"Health for all", means that health should be regarded as an objective of economic development and not merely as one of the means of attaining it. Health begins at home, in school and in the work places. .People will use better approaches for preventing diseases and alleviating unavoidable illness and disability. There will be an even distribution among the population of whatever health resources are available.

That essential health care will be accessible to all individuals and families in an acceptable and affordable way and with their full involvement.

The achievement of the Health For All goal, calls for dramatic changes, and a social revolution in health development. It aims at bringing about the change in the mentality of people, restructuring of health system, and reorientation and training of health workers/professionals. So, to bring about these changes the practical shape to the slogan of HFA could be given only through development as a strategy.

Strategy for health for all

Alma-Ata conference called on all governments to formulate national policies, strategies and plans of action and set down the principles of Primary Health Care, which is the basis of "Health For All" strategy.

In 1981, global strategy of HFA was evolved by WHO through consultations with countries, regions and at the global level. That strategy defines the broad lines of action to be undertaken at policy and operational levels, nationally and internationally, both in the health sector and in other social and economic sectors.

This was followed by individual countries developing their own strategies for achieving HFA and synthesis of national strategies for developing regional strategies. Let us discuss the global and national strategies in the following subsections.

Global strategy

The global strategy for Health For All is based on the following fundamental principles.

·        Health is a fundamental human right and a worldwide social goal.

·        The existing gross inequality in the health strategies is of common concern to all countries and must be drastically reduced.

·        People have the right and the duty to participate individually and collectively in the planning and implementation of their health care.

·        Governments have a responsibility for the health of their people

·        Countries must become self-reliant in health matters.

·         Health is an integral part of the overall development of the countries.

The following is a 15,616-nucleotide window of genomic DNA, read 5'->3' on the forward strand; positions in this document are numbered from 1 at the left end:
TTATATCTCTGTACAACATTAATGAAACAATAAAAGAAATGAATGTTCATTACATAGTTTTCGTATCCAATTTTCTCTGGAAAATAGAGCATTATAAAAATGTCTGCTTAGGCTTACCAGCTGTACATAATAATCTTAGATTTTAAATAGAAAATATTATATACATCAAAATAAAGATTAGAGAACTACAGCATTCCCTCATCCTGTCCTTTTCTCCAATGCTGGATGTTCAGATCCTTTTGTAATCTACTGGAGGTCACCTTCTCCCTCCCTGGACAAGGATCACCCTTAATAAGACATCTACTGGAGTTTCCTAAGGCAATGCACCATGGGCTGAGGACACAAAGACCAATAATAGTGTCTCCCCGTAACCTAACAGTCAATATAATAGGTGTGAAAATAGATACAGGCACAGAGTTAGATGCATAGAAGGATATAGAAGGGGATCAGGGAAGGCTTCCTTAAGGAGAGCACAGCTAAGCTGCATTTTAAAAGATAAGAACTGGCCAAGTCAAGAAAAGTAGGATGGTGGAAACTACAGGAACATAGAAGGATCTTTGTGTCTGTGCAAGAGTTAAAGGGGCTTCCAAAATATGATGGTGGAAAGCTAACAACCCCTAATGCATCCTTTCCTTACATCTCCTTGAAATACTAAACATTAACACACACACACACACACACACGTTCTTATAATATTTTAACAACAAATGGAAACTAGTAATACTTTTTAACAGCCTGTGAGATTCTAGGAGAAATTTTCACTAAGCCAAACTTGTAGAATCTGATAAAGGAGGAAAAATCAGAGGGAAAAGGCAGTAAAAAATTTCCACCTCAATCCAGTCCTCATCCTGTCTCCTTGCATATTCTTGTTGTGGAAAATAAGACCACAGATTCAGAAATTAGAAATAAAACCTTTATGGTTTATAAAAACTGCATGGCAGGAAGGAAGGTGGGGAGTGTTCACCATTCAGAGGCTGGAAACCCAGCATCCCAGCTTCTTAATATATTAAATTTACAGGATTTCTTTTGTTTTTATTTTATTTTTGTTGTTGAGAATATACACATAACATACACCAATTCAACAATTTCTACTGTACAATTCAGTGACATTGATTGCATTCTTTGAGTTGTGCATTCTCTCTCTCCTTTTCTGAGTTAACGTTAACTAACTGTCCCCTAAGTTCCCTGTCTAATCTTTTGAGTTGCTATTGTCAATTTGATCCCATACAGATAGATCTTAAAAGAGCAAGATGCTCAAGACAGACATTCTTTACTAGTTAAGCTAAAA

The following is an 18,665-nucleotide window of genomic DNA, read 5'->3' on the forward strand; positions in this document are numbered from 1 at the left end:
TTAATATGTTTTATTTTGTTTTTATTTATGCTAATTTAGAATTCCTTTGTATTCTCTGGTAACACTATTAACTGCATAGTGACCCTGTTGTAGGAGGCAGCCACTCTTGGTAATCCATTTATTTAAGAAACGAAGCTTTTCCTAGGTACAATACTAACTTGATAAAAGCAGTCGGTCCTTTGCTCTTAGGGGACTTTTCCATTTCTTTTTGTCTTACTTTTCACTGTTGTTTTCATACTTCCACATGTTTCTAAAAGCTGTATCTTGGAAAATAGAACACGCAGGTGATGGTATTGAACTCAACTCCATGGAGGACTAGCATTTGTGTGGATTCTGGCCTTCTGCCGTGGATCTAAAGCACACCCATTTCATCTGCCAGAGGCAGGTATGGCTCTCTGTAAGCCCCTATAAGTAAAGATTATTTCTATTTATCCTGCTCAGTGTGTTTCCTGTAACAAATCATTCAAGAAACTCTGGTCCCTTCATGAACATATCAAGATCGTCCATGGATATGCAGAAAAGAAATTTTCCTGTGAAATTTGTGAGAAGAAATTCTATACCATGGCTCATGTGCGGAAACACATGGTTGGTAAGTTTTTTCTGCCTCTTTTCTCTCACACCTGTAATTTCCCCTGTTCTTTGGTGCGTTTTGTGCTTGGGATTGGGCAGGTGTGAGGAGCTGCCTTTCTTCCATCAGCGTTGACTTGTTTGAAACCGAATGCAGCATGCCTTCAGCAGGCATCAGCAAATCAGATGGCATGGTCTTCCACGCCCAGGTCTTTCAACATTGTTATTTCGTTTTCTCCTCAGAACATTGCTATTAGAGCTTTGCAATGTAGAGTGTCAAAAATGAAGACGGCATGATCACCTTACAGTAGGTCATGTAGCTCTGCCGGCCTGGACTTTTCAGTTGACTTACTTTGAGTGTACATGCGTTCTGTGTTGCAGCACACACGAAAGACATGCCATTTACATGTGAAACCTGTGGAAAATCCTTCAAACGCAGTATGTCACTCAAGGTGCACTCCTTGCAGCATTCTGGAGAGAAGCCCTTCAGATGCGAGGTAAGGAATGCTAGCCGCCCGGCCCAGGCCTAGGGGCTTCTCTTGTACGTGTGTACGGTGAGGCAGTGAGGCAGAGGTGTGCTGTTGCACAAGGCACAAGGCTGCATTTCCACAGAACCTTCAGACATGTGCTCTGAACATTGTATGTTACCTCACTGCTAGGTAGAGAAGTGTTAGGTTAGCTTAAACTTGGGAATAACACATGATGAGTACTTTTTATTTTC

·        Energy generated by improved health should be channeled into sustaining development of a country.

·        Better use must be made of the world's resources to promote health and development and this will help to promote world peace and prevent conflict among nations.

National strategy for health for all by 2000 AD

By the Alma-Ata declaration and Nigeria commitment to HFA by 2000 AD resulted in the formulation of National Health Policy.

 The Federal Government of Nigeria convened a national conference in February 1988 to discuss the national strategies and action plan to achieve Health For All.

 In July 1988 a working group on Health For All to evolve national strategies for implementation of health care programmes to move towards the goal for Health For All by 2000 AD and to suggest suitable indicators to monitor the progress achieved from time to time.

 The working group submitted its report in 1989 which was accepted by the Federal Government.

 Thus a National Health Policy was evolved by Government of Nigeria in 1989 which commits the government and people of Nigeria to achieve the goal of Health For All by 2000 AD.


The Health Policy in Nigeria has the following Key Elements:

i. Creation of a greater awareness of health problems in the community and means to solve these by the communities,

ii. Supply of safe drinking water and basic sanitation using technologies that the people can afford,

iii. Reduction of existing imbalance in health services by concentrating more on the rural health infrastructure,

iv. Establishment of a dynamic health management information system to support health planning and health programme implementation.

v. Provision of legislative support to health protection and promotion, concerted actions to combat widespread malnutrition,

vi. Research into alternative methods of health care delivery and low-cost health technologies, and

vii. Greater coordination of different systems of medicine.


The health strategies include restructuring the health infrastructure developing health manpower and research development. WHO has established some global indicators as the basic point of reference to assess the progress towards Health For All.

These indicators to achieve HFA are:

·           Reduction of Infant Mortality Rate from the present level of 87 to below 60 by 2000 AD.

·           To raise the life expectancy at birth from present level of 58 years to 64 by 2000 AD.

·           To reduce the crude death rate from the present level of 10.4 to 9 by 2000 AD.

·           To reduce the crude birth rate from present level of 27 to 21 by 2000 AD.

·           To achieve a net reproduction rate of 1 by 2000 AD.

·           To provide potable water to the entire rural population by 2000.


Nigeria took some steps to implement the strategies outlined in National Health Policy. Some of these are:

i. To establish one health centre for every 5,000 rural population (3,000 in tribal and hilly areas) with one male and female health worker.

ii. To establish one primary health center for every 30,000 rural population (20,000 in hilly and tribal areas).

iii. To establish Community Health Centres (CHC).

iv. To train Village Health Guides (NHG) selected by the community for every village or 1,000 rural population.

v. To train traditional birth attendants (TBA) in each village.

vi. Training of various categories of health personnel, e.g., multipurpose workers (MPW).

These schemes are expected to ensure the availability of adequate infrastructure and medical and paramedical manpower to take us nearer the goal of universal provision of primary health care as envisaged in the national health policy.